Primary TB These early changes may produce no significant symptoms, and the outcome of the infection will depend on the balance between the host response to disease and the virulence and number of organisms.
Primary TB If immunity is low as in Pt. with HIV infection, the disease advance to Progressive Primary Tuberculosis
Secondary Tuberculosis: Post Primary in immunized individuals. Reactivation or Reinfection Cavitary granulomatous response. Apical lobes or upper part of lower lobes – O 2 Caseation, cavity - soft granuloma Pulmonary or extra-pulmonary Local or systemic spread / Miliary Vein – via left ventricle to whole body Artery – miliary spread within the lung
Secondary Tuberculosis: Cough, sputum, Low grade fever, night sweats, fatigue and weight loss. Hemoptysis or pleuritic pain = severe disease
Secondary Tuberculosis: when infective foci in the lungs seed the pulmonary venous return to the heart; the organisms subsequently disseminate through the systemic arterial system. Systemic miliary tuberculosis Almost every organ in the body may be seeded. Lesions resemble those in the lung. Miliary tuberculosis is most prominent in the liver, bone marrow, spleen, adrenals, meninges, kidneys, fallopian tubes, and epididymis
Miliary TB Millet like – grain. Low immunity blood or bronchial spread Pulmonary or Systemic types.
Investigations Patients suspected of having tuberculosis (TB) Tuberculin skin testing (Mantoux test, PPD) Sputum, bronchial wash or biopsy Acid fast smear ( ZN stain ) cultures require weeks for growth and identification Newer technologies, including ribosomal RNA probes or DNA polymerase chain reaction, allow identification within 24 hours. Chest radiographs patchy or nodular infiltrate. may be found in any part of the lung, but upper-lobe involvement is most common
What is your action after diagnosis ? Patients with TB should remain in isolation until sputum becomes smear-negative. Rx: RIPE—Rifampin, Isoniazid (INH), Pyrazinamide, and Ethambutol daily for eight weeks followed by INH and rifampin for an additional 16 weeks. ○ Give vitamin B6 to prevent INH-associated neuropathy.
Prognosis of tuberculosis It is generally favorable if infections are localized to the lungs but it worsens significantly when: the disease occurs aged, debilitated, or immunosuppressed persons( who are at high risk for developing miliary tuberculosis, and in those with MDR-TB) Amyloidosis may appear in persistent cases.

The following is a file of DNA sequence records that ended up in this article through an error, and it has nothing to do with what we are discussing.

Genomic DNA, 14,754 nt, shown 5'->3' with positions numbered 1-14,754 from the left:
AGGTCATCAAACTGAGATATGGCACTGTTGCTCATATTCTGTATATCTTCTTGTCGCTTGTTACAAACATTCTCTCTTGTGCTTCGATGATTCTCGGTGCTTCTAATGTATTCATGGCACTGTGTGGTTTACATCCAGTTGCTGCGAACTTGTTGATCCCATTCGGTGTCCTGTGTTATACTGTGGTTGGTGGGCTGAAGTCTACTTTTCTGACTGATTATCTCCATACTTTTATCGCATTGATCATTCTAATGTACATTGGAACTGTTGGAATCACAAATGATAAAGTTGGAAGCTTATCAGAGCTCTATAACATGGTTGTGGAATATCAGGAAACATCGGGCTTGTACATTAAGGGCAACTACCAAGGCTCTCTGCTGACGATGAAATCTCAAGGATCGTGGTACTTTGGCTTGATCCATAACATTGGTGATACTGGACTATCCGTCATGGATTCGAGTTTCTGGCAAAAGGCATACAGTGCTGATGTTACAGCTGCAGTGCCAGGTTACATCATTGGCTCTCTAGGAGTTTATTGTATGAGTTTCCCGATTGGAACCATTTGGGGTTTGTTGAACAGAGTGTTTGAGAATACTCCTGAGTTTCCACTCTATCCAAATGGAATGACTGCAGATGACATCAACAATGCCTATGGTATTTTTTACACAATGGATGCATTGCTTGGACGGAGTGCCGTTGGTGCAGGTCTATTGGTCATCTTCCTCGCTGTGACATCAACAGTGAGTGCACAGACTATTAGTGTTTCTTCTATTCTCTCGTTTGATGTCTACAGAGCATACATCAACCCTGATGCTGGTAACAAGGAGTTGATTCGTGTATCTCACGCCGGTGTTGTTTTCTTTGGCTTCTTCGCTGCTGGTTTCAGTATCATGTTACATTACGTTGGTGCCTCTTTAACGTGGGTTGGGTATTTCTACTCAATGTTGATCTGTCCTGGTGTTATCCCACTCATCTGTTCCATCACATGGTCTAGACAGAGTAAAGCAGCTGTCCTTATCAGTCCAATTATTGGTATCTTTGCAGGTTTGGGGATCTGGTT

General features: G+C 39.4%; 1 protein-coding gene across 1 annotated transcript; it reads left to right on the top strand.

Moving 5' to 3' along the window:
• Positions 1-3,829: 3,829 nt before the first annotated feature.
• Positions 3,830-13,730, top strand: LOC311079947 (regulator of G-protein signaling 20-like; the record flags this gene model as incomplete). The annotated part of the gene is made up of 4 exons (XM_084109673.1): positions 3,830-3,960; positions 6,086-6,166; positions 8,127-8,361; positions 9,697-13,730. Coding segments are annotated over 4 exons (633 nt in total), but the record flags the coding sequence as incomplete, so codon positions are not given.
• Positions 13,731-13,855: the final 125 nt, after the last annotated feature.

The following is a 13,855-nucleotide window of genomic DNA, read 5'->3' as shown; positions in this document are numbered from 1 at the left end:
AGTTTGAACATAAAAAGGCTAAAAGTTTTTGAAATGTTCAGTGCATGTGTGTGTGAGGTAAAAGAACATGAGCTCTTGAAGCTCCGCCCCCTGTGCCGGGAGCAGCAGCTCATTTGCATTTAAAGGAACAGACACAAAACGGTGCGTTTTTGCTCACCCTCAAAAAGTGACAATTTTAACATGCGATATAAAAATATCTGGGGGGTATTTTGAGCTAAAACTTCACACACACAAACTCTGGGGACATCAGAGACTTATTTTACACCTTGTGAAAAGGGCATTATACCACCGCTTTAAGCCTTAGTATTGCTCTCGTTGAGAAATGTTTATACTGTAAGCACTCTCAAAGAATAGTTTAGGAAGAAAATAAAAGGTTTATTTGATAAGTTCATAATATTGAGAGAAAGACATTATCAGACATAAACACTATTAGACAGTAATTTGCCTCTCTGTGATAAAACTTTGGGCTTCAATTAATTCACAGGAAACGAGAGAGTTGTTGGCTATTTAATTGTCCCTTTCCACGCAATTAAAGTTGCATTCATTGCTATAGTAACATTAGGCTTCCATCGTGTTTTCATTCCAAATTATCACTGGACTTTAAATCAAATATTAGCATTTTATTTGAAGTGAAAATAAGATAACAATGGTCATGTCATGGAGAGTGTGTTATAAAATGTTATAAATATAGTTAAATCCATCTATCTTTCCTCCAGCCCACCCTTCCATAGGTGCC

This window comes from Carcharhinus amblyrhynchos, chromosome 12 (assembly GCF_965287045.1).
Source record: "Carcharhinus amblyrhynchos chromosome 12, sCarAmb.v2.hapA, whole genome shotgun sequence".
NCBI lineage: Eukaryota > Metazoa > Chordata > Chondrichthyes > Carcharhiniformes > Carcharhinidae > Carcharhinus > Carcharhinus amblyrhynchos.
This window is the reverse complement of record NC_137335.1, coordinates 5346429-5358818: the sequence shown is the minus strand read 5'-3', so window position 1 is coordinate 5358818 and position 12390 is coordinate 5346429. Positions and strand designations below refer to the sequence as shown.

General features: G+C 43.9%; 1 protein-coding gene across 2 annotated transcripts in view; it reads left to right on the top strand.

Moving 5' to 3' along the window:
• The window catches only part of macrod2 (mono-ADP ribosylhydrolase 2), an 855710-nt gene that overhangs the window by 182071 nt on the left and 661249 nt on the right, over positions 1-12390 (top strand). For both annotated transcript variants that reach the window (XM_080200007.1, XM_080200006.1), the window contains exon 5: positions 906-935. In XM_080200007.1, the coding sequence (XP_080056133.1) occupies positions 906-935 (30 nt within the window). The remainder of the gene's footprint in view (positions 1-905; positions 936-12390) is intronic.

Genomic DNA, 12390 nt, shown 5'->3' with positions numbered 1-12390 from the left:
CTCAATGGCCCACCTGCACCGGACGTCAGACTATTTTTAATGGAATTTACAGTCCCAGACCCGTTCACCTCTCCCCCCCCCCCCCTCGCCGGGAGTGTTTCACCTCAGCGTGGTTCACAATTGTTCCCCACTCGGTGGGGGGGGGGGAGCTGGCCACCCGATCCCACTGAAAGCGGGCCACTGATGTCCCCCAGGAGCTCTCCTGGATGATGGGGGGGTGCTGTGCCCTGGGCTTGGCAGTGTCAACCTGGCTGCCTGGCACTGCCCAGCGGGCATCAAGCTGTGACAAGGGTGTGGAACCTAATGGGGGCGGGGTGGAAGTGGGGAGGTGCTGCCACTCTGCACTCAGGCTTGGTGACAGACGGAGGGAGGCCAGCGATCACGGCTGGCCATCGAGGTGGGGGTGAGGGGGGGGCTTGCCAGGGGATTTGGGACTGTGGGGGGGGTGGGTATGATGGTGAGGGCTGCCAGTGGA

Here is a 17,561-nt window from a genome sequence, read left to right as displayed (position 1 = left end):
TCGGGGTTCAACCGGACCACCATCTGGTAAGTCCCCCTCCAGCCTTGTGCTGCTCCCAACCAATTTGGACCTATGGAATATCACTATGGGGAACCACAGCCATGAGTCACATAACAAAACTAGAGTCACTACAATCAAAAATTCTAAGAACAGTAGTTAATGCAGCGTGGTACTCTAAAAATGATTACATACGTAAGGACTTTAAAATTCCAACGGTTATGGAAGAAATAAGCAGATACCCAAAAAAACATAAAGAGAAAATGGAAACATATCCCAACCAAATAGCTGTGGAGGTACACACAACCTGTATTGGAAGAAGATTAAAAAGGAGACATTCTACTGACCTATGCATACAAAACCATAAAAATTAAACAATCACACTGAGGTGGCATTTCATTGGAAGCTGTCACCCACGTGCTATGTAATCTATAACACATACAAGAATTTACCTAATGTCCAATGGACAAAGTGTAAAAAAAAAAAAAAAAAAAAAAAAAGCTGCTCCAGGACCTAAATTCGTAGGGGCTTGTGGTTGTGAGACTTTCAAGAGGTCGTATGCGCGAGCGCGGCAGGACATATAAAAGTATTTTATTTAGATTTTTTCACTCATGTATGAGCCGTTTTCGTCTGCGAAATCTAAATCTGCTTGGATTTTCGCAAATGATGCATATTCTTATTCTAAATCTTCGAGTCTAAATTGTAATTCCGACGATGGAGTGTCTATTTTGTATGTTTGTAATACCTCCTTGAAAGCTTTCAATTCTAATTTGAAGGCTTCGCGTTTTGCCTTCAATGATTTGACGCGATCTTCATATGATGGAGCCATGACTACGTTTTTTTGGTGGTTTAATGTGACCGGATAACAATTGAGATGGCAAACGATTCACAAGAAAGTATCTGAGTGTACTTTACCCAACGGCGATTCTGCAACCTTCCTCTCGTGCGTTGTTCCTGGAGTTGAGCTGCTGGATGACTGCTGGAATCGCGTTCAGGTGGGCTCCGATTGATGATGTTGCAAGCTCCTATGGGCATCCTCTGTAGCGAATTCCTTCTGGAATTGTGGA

Atypical features of TB in HIV+ These make the diagnosis of tuberculosis particularly challenging: Why? an increased frequency of sputum-smear negativity for acid-fast bacilli compared with HIV-negative controls ○ (This is because the incidence of cavitation and endobronchial damage is more in immunocompetent individuals and therefore induced sputum elicits more AFB) the absence of tissue (bronchial wall) destruction due to suppressed type IV hypersensitivity results in fewer bacilli in the sputum (despite the higher tissue bacillary load). false-negative PPD (because of tuberculin anergy) the lack of characteristic granulomas in tissues, particularly in the late stages of HIV infection.
TAKE HOME MESSAGES: 1. Mycobacterium tuberculosis is the causative organism of tuberculosis (TB) in the lungs and elsewhere. 2. Mycobacterium tuberculosis gains access to the lung by inhalation and causes pulmonary TB. 3. A granuloma in TB, termed a 'tubercle', is composed of activated macrophages, Langhans’ giant cells with surrounding lymphoid cells and fibroblasts with central caseation necrosis. 4. Primary tuberculosis is the form of disease that develops in a previously unexposed, and therefore unsensitized, person. 5. Secondary (reactivation) tuberculosis arises in previously exposed individuals when host immune defenses are compromised, and usually manifests as cavitary lesions in the lung apices. 6. Both progressive primary tuberculosis and secondary tuberculosis can result in systemic seeding, causing life- threatening forms such as miliary tuberculosis and tuberculous meningitis. 7. The outcome of tuberculosis depends on the adequacy of the host immune response.